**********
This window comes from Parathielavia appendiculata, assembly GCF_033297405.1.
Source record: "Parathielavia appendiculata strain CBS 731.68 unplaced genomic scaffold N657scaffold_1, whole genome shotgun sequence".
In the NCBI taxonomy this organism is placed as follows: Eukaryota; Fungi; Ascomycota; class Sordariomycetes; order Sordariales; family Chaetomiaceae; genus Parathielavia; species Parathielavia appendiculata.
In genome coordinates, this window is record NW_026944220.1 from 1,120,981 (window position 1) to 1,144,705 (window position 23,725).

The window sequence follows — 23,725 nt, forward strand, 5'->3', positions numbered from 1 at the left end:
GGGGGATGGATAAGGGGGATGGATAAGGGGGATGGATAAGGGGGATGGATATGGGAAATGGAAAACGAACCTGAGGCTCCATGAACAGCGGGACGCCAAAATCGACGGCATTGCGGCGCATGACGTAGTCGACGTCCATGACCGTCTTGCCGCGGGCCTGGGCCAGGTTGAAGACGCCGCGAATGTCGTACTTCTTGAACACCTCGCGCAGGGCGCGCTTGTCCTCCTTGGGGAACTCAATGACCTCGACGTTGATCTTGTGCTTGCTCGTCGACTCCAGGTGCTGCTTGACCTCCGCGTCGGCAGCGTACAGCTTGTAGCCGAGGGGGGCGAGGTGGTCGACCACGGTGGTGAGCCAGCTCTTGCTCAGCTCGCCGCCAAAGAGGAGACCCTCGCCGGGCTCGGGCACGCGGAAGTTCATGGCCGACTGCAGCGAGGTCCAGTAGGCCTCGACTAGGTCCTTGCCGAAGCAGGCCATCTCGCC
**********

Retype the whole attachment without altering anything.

This window comes from Parathielavia appendiculata, assembly GCF_033297405.1.
Source record: "Parathielavia appendiculata strain CBS 731.68 unplaced genomic scaffold N657scaffold_1, whole genome shotgun sequence".
In the NCBI taxonomy this organism is placed as follows: Eukaryota; Fungi; Ascomycota; class Sordariomycetes; order Sordariales; family Chaetomiaceae; genus Parathielavia; species Parathielavia appendiculata.
In genome coordinates, this window is record NW_026944220.1 from 1,120,981 (window position 1) to 1,144,705 (window position 23,725).

The window sequence follows — 23,725 nt, forward strand, 5'->3', positions numbered from 1 at the left end:
GGGGGATGGATAAGGGGGATGGATAAGGGGGATGGATAAGGGGGATGGATATGGGAAATGGAAAACGAACCTGAGGCTCCATGAACAGCGGGACGCCAAAATCGACGGCATTGCGGCGCATGACGTAGTCGACGTCCATGACCGTCTTGCCGCGGGCCTGGGCCAGGTTGAAGACGCCGCGAATGTCGTACTTCTTGAACACCTCGCGCAGGGCGCGCTTGTCCTCCTTGGGGAACTCAATGACCTCGACGTTGATCTTGTGCTTGCTCGTCGACTCCAGGTGCTGCTTGACCTCCGCGTCGGCAGCGTACAGCTTGTAGCCGAGGGGGGCGAGGTGGTCGACCACGGTGGTGAGCCAGCTCTTGCTCAGCTCGCCGCCAAAGAGGAGACCCTCGCCGGGCTCGGGCACGCGGAAGTTCATGGCCGACTGCAGCGAGGTCCAGTAGGCCTCGACTAGGTCCTTGCCGAAGCAGGCCATCTCGCC